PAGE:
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Joseph Smith, the founding prophet of the Church of Jesus Christ of Latter-day Saints and of the broader Latter-day Saint movement, produced several volumes of scripture between 1829, when he translated the Book of Mormon, and 1844, when he was murdered. The Book of Mormon, published in 1830, is well known. Less read and studied are the subsequent texts that Smith translated after the Book of Mormon, texts that he presented as the writings of ancient Old World and New World prophets. These works were published and received by early Latter-day Saints as prophetic scripture that included important revelations and commandments from God.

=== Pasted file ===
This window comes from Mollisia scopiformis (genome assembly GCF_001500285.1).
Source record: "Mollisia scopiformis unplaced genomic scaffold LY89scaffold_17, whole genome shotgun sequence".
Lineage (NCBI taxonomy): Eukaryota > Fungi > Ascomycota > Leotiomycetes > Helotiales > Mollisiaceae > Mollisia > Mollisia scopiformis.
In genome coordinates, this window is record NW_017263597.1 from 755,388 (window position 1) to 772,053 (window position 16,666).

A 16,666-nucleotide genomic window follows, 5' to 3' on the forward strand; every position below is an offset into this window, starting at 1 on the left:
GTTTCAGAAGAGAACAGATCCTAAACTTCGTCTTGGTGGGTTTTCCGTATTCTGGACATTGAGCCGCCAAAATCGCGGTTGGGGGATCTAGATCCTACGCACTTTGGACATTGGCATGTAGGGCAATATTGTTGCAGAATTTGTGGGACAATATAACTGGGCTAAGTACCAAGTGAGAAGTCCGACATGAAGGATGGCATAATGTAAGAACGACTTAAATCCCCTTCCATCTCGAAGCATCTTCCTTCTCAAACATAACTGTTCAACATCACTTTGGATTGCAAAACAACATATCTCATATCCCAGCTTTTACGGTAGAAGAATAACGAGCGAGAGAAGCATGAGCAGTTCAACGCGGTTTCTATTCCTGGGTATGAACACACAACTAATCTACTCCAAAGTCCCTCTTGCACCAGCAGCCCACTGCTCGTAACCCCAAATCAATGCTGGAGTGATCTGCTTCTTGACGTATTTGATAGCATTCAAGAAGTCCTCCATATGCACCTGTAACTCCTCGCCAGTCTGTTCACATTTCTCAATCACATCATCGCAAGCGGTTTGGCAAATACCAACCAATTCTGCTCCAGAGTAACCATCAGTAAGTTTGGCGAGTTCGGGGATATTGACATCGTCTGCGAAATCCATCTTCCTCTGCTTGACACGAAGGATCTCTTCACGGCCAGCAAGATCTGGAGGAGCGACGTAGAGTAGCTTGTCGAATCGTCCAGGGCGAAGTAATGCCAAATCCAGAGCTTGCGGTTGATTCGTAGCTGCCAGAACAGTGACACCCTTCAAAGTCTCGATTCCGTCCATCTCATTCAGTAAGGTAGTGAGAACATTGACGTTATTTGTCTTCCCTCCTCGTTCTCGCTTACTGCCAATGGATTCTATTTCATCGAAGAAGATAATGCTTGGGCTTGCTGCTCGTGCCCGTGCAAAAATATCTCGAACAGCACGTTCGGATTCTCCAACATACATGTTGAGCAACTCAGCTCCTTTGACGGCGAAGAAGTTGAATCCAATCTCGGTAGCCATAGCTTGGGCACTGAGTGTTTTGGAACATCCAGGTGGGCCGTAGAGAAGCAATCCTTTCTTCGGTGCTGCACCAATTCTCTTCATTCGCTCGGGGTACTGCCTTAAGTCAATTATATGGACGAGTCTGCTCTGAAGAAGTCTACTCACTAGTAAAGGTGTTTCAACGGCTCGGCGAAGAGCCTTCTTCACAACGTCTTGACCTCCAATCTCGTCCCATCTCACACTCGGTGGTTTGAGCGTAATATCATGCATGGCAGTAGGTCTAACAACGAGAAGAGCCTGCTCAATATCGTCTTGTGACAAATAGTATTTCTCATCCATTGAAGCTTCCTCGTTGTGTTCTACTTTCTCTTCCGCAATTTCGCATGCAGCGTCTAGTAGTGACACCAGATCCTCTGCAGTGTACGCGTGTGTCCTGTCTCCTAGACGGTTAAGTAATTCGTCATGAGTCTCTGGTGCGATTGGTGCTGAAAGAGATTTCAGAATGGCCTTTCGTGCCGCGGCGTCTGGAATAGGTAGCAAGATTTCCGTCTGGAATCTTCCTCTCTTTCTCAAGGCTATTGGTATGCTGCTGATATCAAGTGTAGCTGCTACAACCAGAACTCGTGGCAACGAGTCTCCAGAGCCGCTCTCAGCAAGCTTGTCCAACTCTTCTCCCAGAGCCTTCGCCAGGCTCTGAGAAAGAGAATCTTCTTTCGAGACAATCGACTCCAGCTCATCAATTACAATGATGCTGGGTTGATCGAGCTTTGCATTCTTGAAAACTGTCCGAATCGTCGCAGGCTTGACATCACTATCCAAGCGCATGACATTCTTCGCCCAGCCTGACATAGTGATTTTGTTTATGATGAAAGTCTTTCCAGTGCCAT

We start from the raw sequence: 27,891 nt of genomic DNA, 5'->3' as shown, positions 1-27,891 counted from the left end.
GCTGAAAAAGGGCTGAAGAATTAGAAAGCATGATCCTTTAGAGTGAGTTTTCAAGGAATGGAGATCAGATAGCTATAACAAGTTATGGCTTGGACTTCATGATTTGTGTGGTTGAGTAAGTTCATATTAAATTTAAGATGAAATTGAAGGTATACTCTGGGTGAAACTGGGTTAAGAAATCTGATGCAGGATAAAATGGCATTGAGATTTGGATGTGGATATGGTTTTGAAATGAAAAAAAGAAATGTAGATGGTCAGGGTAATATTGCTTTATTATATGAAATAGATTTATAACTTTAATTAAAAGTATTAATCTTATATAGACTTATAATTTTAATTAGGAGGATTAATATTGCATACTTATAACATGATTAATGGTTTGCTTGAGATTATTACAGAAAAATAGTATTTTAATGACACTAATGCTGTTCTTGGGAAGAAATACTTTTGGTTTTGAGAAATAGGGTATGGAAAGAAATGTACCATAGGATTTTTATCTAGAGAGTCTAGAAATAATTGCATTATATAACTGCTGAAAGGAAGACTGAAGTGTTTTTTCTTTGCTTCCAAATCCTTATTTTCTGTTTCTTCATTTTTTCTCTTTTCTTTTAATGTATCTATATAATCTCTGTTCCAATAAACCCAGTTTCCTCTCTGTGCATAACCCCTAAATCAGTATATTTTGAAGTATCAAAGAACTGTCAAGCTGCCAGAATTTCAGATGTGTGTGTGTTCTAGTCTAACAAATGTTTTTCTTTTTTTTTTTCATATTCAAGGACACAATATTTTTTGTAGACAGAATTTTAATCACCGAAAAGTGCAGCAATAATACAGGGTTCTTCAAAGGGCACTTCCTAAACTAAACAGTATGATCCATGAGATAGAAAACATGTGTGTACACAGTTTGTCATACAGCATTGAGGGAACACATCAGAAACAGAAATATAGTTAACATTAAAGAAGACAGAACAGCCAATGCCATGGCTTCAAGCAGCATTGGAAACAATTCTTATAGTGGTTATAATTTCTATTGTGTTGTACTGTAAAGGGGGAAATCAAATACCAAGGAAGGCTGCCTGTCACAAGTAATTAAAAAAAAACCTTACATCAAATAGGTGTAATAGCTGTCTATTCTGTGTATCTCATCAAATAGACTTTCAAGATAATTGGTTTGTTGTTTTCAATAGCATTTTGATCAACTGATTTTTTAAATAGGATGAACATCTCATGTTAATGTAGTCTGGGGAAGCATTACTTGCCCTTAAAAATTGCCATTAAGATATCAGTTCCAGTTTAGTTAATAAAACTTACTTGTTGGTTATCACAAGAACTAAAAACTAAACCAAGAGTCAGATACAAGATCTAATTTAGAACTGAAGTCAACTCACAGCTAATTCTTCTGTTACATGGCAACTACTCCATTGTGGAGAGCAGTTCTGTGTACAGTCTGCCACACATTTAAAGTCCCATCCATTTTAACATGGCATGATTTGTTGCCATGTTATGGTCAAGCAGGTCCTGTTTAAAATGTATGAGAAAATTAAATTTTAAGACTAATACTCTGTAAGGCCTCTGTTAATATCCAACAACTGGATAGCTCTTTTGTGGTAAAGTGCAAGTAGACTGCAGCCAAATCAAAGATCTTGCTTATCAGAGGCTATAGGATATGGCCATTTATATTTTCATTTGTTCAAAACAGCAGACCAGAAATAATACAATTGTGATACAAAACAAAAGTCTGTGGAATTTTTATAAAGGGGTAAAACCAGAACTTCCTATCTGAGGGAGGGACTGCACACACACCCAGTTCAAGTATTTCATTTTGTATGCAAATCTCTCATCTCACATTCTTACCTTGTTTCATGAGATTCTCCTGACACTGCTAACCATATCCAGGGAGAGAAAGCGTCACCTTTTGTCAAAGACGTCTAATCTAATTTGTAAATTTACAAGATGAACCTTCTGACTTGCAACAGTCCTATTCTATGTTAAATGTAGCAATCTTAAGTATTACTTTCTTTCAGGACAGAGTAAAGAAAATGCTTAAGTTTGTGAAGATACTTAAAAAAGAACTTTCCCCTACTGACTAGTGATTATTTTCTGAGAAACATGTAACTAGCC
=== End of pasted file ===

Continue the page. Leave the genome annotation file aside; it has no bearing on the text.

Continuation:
This collaborative volume is the first to study Joseph Smith’s translation projects in their entirety. In this carefully curated collection, experts contribute cutting-edge research and incisive analysis. The chapters explore Smith’s translation projects in focused detail and in broad contexts, as well as in comparison and conversation with one another. Authors approach Smith’s sacred texts historically, textually, linguistically, and literarily to offer a multidisciplinary view. Scrupulous examination of the production and content of Smith’s translations opens new avenues for understanding the foundations of Mormonism, provides insight on aspects of early American religious culture, and helps conceptualize the production and transmission of sacred texts.
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